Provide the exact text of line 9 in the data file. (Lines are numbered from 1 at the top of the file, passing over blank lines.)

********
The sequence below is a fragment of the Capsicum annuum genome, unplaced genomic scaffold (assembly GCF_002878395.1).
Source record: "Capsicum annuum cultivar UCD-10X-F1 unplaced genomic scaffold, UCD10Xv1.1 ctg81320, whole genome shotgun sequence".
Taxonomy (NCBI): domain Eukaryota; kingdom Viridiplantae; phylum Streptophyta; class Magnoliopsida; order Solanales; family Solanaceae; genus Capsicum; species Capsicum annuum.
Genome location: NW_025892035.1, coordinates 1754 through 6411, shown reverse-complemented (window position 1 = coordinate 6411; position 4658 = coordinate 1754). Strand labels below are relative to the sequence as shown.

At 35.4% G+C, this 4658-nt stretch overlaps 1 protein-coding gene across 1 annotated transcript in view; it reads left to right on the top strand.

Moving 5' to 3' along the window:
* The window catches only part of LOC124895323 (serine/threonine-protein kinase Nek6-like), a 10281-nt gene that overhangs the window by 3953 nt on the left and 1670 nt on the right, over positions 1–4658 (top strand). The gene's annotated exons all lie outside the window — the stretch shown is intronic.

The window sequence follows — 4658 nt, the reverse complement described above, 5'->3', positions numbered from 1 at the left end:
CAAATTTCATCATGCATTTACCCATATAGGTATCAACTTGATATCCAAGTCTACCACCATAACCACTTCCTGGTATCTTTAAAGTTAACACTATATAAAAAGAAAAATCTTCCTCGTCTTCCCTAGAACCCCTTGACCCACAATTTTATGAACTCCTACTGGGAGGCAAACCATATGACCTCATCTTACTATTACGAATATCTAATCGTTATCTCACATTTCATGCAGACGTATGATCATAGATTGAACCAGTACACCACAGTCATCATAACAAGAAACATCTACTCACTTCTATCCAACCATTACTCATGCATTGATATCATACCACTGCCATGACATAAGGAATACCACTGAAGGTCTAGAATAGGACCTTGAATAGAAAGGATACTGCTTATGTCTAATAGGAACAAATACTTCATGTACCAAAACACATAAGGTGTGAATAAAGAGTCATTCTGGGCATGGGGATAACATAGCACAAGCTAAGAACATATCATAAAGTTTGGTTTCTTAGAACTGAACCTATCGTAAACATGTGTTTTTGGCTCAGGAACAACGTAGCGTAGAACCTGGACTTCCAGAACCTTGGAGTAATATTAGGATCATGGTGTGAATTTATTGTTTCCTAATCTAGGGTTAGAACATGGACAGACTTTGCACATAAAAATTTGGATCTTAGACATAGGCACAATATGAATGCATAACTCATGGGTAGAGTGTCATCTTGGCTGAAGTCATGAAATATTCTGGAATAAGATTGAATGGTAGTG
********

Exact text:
CAAATTTCATCATGCATTTACCCATATAGGTATCAACTTGATATCCAAGTCTACCACCATAACCACTTCCTGGTATCTTTAAAGTTAACACTATATAAAAAGAAAAATCTTCCTCGTCTTCCCTAGAACCCCTTGACCCACAATTTTATGAACTCCTACTGGGAGGCAAACCATATGACCTCATCTTACTATTACGAATATCTAATCGTTATCTCACATTTCATGCAGACGTATGATCATAGATTGAACCAGTACACCACAGTCATCATAACAAGAAACATCTACTCACTTCTATCCAACCATTACTCATGCATTGATATCATACCACTGCCATGACATAAGGAATACCACTGAAGGTCTAGAATAGGACCTTGAATAGAAAGGATACTGCTTATGTCTAATAGGAACAAATACTTCATGTACCAAAACACATAAGGTGTGAATAAAGAGTCATTCTGGGCATGGGGATAACATAGCACAAGCTAAGAACATATCATAAAGTTTGGTTTCTTAGAACTGAACCTATCGTAAACATGTGTTTTTGGCTCAGGAACAACGTAGCGTAGAACCTGGACTTCCAGAACCTTGGAGTAATATTAGGATCATGGTGTGAATTTATTGTTTCCTAATCTAGGGTTAGAACATGGACAGACTTTGCACATAAAAATTTGGATCTTAGACATAGGCACAATATGAATGCATAACTCATGGGTAGAGTGTCATCTTGGCTGAAGTCATGAAATATTCTGGAATAAGATTGAATGGTAGTG